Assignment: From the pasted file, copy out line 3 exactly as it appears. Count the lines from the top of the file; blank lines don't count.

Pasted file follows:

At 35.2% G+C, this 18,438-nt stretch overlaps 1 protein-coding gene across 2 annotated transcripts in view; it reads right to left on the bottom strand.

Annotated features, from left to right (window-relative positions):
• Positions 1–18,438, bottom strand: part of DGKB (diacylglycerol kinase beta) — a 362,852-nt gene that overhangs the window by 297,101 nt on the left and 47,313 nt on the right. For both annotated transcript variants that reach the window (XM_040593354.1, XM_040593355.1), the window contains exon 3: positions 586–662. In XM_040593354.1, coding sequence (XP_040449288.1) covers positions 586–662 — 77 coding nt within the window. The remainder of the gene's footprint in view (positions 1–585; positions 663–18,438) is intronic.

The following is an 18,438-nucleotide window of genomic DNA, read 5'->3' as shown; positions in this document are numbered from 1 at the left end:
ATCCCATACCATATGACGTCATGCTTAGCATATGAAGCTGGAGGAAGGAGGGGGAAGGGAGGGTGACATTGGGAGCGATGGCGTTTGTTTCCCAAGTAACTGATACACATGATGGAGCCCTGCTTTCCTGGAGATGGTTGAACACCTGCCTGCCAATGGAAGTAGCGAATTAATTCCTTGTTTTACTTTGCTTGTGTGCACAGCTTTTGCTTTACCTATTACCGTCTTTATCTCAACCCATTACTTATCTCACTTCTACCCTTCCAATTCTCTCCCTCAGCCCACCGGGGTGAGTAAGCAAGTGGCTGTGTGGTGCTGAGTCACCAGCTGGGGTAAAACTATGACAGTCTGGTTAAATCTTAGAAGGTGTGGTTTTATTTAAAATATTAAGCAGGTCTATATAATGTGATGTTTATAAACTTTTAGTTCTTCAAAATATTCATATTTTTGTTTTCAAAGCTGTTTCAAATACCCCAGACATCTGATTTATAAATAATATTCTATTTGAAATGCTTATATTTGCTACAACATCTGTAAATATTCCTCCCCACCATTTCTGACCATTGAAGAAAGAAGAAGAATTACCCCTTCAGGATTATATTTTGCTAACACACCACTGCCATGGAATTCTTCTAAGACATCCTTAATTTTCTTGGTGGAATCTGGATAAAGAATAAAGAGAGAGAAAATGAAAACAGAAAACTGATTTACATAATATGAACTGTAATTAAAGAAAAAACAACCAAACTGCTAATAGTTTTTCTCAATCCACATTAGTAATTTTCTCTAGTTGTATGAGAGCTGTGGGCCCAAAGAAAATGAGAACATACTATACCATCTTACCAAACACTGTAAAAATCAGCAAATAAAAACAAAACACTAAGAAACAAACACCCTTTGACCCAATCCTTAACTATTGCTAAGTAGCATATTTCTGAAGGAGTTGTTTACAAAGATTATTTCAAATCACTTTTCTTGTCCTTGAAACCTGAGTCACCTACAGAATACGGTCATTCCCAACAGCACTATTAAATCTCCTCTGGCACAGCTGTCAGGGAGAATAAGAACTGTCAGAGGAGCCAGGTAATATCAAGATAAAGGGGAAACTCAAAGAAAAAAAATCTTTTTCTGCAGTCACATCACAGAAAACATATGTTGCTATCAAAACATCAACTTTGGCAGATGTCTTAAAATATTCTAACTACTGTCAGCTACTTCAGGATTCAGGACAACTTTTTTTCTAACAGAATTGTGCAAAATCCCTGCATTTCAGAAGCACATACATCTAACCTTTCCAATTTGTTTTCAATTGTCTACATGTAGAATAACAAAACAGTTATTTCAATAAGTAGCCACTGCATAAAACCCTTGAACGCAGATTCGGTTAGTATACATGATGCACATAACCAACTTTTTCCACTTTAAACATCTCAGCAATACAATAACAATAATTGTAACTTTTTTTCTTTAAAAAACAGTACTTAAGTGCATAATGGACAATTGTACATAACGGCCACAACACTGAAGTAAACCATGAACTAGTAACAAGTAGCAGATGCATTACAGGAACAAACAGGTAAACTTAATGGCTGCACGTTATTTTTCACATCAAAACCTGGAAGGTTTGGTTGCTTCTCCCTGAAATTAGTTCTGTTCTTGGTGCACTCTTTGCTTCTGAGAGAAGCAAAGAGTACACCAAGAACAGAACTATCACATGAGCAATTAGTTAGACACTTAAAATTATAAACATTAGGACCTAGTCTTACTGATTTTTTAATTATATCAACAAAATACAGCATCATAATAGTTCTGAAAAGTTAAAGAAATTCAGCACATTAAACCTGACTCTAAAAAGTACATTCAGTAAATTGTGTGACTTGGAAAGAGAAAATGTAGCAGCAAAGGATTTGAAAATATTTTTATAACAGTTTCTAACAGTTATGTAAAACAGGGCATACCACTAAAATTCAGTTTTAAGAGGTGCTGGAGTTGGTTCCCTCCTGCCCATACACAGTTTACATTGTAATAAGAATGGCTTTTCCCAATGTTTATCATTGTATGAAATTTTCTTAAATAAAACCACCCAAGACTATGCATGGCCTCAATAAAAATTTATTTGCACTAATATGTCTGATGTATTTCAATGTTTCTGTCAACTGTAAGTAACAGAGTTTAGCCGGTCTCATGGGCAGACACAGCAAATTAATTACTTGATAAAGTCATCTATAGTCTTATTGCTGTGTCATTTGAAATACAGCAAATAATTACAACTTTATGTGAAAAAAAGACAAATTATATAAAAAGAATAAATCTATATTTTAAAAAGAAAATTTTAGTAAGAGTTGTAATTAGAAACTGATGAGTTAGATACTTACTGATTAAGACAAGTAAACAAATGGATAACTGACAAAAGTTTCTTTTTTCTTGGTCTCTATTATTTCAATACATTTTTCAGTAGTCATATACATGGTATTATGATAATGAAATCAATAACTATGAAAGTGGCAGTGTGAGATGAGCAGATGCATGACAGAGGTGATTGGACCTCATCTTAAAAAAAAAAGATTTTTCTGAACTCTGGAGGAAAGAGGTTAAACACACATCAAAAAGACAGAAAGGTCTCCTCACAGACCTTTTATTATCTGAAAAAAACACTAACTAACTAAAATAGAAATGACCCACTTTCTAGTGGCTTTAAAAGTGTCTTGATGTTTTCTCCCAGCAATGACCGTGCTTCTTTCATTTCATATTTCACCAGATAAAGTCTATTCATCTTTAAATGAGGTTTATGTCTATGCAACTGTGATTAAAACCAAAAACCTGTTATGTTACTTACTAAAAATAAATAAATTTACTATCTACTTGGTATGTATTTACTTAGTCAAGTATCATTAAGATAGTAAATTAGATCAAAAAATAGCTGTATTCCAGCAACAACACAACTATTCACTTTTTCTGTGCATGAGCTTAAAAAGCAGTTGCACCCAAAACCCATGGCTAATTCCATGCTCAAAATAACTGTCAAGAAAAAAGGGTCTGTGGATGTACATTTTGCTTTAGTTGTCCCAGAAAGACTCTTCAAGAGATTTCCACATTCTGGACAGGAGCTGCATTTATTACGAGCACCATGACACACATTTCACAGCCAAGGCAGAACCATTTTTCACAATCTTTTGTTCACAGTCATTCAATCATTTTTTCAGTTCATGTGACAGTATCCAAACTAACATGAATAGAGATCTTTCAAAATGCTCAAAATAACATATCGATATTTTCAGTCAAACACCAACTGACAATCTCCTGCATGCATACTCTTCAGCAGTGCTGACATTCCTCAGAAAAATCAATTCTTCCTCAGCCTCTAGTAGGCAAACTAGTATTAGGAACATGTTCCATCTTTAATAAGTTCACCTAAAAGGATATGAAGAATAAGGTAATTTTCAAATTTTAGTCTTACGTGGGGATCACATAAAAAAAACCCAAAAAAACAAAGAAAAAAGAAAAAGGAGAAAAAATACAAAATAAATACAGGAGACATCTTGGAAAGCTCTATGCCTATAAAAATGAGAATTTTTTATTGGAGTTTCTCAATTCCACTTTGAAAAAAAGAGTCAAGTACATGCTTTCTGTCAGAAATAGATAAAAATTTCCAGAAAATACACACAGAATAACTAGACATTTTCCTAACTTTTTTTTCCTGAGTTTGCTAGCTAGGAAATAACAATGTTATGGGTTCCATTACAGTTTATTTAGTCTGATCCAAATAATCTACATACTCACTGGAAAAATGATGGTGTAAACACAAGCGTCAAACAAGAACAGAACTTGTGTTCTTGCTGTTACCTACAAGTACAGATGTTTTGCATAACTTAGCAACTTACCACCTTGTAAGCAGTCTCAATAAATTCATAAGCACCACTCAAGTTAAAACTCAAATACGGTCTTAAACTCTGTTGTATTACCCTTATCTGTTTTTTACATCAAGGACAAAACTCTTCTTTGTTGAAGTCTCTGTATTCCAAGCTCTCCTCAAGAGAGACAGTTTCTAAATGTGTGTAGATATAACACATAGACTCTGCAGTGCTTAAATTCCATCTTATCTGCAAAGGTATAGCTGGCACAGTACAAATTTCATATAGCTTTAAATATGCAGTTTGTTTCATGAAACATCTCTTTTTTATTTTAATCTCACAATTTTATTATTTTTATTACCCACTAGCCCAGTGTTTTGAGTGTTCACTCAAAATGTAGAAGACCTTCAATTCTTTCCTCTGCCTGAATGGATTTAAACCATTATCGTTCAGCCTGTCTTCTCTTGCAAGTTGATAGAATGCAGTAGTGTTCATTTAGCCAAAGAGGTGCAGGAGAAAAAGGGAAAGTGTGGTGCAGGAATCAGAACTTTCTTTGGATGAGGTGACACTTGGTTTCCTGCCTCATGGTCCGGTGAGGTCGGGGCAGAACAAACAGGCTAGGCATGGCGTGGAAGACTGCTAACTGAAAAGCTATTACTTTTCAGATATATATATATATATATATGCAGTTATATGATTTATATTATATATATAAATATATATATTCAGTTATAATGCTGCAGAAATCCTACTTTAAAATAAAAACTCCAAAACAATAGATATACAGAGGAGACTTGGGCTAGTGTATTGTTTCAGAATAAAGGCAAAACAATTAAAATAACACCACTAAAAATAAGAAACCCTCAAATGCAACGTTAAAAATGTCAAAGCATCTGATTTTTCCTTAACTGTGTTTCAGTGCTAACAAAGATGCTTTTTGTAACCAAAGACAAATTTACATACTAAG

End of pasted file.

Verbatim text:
• Positions 1–18,438, bottom strand: part of DGKB (diacylglycerol kinase beta) — a 362,852-nt gene that overhangs the window by 297,101 nt on the left and 47,313 nt on the right. For both annotated transcript variants that reach the window (XM_040593354.1, XM_040593355.1), the window contains exon 3: positions 586–662. In XM_040593354.1, coding sequence (XP_040449288.1) covers positions 586–662 — 77 coding nt within the window. The remainder of the gene's footprint in view (positions 1–585; positions 663–18,438) is intronic.